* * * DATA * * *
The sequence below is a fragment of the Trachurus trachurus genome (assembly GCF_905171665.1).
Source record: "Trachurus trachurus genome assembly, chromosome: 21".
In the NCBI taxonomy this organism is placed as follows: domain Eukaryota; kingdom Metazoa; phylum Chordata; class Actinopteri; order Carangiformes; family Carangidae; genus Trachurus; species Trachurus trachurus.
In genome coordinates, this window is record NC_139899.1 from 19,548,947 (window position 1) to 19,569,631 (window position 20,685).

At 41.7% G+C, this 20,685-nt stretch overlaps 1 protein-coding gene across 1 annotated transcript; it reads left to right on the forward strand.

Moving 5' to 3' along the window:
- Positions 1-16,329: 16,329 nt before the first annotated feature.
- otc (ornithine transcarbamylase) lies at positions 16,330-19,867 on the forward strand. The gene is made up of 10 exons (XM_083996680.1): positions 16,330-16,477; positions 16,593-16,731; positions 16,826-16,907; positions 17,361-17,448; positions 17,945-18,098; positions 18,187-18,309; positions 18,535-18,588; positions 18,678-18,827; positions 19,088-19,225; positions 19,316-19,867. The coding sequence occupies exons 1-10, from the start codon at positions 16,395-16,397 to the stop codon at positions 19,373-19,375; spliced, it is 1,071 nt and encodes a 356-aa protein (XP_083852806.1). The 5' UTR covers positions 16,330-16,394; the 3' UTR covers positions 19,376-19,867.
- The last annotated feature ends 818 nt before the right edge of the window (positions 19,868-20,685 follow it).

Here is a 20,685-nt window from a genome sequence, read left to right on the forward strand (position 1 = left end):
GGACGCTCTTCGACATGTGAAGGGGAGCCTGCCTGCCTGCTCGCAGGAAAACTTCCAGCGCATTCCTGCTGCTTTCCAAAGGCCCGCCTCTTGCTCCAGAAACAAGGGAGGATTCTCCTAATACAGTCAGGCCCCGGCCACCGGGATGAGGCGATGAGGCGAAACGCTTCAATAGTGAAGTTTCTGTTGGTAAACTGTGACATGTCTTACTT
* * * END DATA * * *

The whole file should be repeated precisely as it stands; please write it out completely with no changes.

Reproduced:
The sequence below is a fragment of the Trachurus trachurus genome (assembly GCF_905171665.1).
Source record: "Trachurus trachurus genome assembly, chromosome: 21".
In the NCBI taxonomy this organism is placed as follows: domain Eukaryota; kingdom Metazoa; phylum Chordata; class Actinopteri; order Carangiformes; family Carangidae; genus Trachurus; species Trachurus trachurus.
In genome coordinates, this window is record NC_139899.1 from 19,548,947 (window position 1) to 19,569,631 (window position 20,685).

At 41.7% G+C, this 20,685-nt stretch overlaps 1 protein-coding gene across 1 annotated transcript; it reads left to right on the forward strand.

Moving 5' to 3' along the window:
- Positions 1-16,329: 16,329 nt before the first annotated feature.
- otc (ornithine transcarbamylase) lies at positions 16,330-19,867 on the forward strand. The gene is made up of 10 exons (XM_083996680.1): positions 16,330-16,477; positions 16,593-16,731; positions 16,826-16,907; positions 17,361-17,448; positions 17,945-18,098; positions 18,187-18,309; positions 18,535-18,588; positions 18,678-18,827; positions 19,088-19,225; positions 19,316-19,867. The coding sequence occupies exons 1-10, from the start codon at positions 16,395-16,397 to the stop codon at positions 19,373-19,375; spliced, it is 1,071 nt and encodes a 356-aa protein (XP_083852806.1). The 5' UTR covers positions 16,330-16,394; the 3' UTR covers positions 19,376-19,867.
- The last annotated feature ends 818 nt before the right edge of the window (positions 19,868-20,685 follow it).

Here is a 20,685-nt window from a genome sequence, read left to right on the forward strand (position 1 = left end):
GGACGCTCTTCGACATGTGAAGGGGAGCCTGCCTGCCTGCTCGCAGGAAAACTTCCAGCGCATTCCTGCTGCTTTCCAAAGGCCCGCCTCTTGCTCCAGAAACAAGGGAGGATTCTCCTAATACAGTCAGGCCCCGGCCACCGGGATGAGGCGATGAGGCGAAACGCTTCAATAGTGAAGTTTCTGTTGGTAAACTGTGACATGTCTTACTT